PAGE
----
The rather than what it means for the

The effect of a Brexit on the European Union


The BREXIT and dialogues about it recurrently dwells
on ideas of the meaning of it for The UK rather than what it means for the EU.
There is very little backing for the views held that the EU needs The UK more
than The UK needs the EU, a common view held dearly by Eurosceptics as well.
Most views are that it will cost The UK vastly economically, and crumble the
Union by driving out Scotland and reduce its stature in the political world
sphere. The specific national concerns are worries about what would happen to
the citizens of the EU residing in The UK and the economic costs for states
with close trading links with The UK, such as Germany and The United States of
America(Oliver, 2016:3). Any type of split of The UK raise concerns for Spain
as well. There is also a possibility of a breakdown in the Northern Ireland
peace process being of concern to Ireland1. Collectively,
The concern is oriented towards that the EU and its member states will need to
protect themselves from the economic collateral damage The UK will inflict on
itself upon the BREXIT(Oliver, 2016: 3-4).   

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There are several, often clashing ideas about how the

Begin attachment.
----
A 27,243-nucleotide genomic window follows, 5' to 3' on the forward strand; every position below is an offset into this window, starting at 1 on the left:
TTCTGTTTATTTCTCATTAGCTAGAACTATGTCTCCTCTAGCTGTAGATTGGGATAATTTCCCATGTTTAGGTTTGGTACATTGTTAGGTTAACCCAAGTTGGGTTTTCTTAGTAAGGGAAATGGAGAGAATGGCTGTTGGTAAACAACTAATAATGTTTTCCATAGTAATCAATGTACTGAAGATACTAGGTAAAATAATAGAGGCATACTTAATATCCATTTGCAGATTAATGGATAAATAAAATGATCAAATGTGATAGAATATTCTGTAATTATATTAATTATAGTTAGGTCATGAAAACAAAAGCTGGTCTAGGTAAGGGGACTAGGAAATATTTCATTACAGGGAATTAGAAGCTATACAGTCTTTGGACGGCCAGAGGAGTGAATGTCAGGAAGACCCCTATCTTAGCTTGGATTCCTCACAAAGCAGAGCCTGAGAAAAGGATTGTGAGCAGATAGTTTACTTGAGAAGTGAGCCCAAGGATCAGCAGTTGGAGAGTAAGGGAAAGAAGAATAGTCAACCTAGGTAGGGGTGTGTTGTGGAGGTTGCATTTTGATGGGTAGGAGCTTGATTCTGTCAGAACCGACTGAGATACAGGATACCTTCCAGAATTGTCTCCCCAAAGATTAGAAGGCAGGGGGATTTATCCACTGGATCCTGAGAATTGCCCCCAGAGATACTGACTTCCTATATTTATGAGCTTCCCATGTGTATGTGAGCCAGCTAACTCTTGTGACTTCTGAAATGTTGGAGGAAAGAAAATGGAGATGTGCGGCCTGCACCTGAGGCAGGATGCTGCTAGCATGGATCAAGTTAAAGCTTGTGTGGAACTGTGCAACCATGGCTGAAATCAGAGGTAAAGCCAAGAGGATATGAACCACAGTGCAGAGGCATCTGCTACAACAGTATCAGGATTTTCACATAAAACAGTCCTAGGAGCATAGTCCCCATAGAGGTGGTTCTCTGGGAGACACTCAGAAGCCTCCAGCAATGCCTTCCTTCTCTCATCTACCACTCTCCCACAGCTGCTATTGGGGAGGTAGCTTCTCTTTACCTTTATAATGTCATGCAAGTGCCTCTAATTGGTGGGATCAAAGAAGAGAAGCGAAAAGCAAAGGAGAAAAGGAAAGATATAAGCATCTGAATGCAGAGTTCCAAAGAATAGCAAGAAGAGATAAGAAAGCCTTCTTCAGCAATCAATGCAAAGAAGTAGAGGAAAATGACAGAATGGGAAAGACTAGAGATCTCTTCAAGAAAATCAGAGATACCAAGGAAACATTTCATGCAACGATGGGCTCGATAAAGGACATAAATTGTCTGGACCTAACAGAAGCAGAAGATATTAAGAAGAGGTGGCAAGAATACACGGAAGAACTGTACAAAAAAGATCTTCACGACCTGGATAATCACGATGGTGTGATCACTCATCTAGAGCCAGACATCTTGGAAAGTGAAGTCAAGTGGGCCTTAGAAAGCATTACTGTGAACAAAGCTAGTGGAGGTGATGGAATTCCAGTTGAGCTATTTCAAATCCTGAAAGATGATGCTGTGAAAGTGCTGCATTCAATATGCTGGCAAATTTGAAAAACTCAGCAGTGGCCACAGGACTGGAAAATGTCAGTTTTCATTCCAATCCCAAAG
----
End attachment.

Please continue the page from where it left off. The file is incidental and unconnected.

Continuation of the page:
EU will be changed internally but most is focused on maintaining the unity of
the EU, by expanding co-operation with the eurozone(Oliver, 2016:3). Convictions
from countries such as Sweden and Ireland determine ideas about the EU power
balance, and that shifting towards a less economically liberal outward looking
union would be the best solution. In other non-eurozone states such as Denmark,
the loss of The UK has led to views that says that they need to intensify their
efforts to model eurozone policies, as the BREXIT is likely to magnify the
eurozone´s power within the EU. For a newer member of the EU like Bulgaria, the
concerns about the BREXIT are that it will disparage them further outside the
eurozone than they already are(2016:3-4). A typical view among non-EU states is
a concern about whether  the BREXIT will
lead the EU in a direction of becoming a smaller power geopolitically, and far
more likely to turn itself away from a liberal economic agenda, or not.  In China, the views are that of the EU and the
UK, that they oscillate between being economic and geopolitical, with extensive
overlap between the two. An equivalent pattern of thought is found in other
parts of Asia.  In Japan, worriers are
that a slump in UK worth leading up to the BREXIT will weaken the UK and EU as
markets and imaginable allies(Oliver, 2016:5). An undesirable presumption for
the Japanese government is being put in a position of having to choose between The
UK and the EU, the inclination instead being to find synergy within
co-operation with individual member states and the EU(Oliver, 2016:5). As for
Ukraine, a BREXIT will weaken beliefs of the EU as a dependable partner, an
idea   that has been placed under heavy pressure by
the conflict with Russia. In Russia, unless EU–Russian ties go back to a stable
economically motivated relationship, the BREXIT will bolster Russian populist
messages- that the EU has reached its limits and is falling apart as it is(Oliver,